Readers of this blog should be aware of the fact that workers' compensation benefits can be critical to the support injured workers and their families receive after a workplace accident. However, before you decide that workers' compensation is the only or best means of financial support available, you would be wise to consult an attorney.
Why would you need to consult an attorney? Well, if you don't know your legal rights and the legal limitations of certain benefits, you could wind up agreeing to something without understanding the ramifications. For instance, did you know that accepting workers' compensation benefits means you cannot sue an employer?
This very situation arose recently when a woman filed a negligence lawsuit against her husband's employer after she found him crushed to death on a worksite. However, she evidently had already agreed to collect workers' compensation benefits.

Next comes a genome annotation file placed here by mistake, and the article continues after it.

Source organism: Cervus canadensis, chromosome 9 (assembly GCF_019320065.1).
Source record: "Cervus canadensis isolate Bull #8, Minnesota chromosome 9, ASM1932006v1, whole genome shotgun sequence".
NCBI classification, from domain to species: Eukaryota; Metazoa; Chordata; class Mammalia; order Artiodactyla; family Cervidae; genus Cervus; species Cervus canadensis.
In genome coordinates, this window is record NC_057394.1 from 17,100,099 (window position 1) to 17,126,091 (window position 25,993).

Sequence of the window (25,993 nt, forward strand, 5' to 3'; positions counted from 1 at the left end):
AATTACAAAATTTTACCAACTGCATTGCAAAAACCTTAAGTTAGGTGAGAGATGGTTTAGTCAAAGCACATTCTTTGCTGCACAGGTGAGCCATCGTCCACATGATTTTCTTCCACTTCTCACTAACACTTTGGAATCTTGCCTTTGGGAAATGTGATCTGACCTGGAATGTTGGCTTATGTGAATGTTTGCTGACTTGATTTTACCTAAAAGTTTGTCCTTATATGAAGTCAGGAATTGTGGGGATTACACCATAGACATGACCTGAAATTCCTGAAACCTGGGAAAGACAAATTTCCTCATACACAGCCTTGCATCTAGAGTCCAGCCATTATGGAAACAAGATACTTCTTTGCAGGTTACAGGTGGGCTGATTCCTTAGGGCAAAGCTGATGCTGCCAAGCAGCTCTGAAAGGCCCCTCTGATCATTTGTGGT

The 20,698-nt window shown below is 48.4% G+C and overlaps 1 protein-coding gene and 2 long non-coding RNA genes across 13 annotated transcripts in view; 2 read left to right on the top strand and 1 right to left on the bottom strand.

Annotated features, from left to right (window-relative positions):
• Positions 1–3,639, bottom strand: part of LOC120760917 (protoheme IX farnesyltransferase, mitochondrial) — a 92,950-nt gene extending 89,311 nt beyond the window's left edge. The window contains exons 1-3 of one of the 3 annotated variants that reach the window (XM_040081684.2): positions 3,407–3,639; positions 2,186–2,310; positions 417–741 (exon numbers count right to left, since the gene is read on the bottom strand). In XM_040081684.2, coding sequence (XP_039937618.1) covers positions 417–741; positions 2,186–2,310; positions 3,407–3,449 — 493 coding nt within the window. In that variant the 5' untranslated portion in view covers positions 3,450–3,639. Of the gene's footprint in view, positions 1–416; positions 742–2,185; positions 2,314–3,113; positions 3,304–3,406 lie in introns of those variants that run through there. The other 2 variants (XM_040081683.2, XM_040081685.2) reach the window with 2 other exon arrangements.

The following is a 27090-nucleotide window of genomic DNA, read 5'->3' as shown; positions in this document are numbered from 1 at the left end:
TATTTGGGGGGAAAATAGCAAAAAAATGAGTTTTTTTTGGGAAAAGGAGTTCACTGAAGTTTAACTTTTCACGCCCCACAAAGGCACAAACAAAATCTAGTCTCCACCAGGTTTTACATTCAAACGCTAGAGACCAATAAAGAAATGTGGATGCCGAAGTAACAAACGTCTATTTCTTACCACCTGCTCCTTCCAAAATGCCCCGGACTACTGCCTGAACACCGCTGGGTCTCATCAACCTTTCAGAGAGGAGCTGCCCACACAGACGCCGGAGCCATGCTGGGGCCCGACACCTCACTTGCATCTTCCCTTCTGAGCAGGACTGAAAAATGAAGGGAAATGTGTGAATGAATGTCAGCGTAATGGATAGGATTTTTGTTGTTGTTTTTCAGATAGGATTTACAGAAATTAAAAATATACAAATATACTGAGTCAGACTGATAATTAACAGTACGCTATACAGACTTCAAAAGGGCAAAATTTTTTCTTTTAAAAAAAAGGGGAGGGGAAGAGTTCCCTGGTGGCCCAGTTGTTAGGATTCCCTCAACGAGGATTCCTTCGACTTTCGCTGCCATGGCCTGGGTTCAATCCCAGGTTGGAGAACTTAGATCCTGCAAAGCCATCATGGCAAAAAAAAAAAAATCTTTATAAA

In the state where this case was filed, as well as in many other states including North Carolina, the receipt of workers' compensation means that a person cannot sue an employer for negligence. While there are some specific exceptions, generally speaking, if you accept workers' compensation, you cannot sue an employer.
Despite the argument that the woman was seeking damages not covered by state workers' compensation laws, the widow's claim for damages related to emotional distress was denied because she had received workers' compensation benefits already.
While the laws are the same for everyone in North Carolina, every case is different and must be handled on its own merits. Further, the pros of workers' compensation benefits could far outweigh the drawbacks for some families, even though it may be the opposite for another family.
Because there are different options to consider when it comes to pursuing compensation in light of a serious work-related accident, it can be crucial that you consult an attorney before you agree to anything. Failure to do so could wind up being a costly mistake.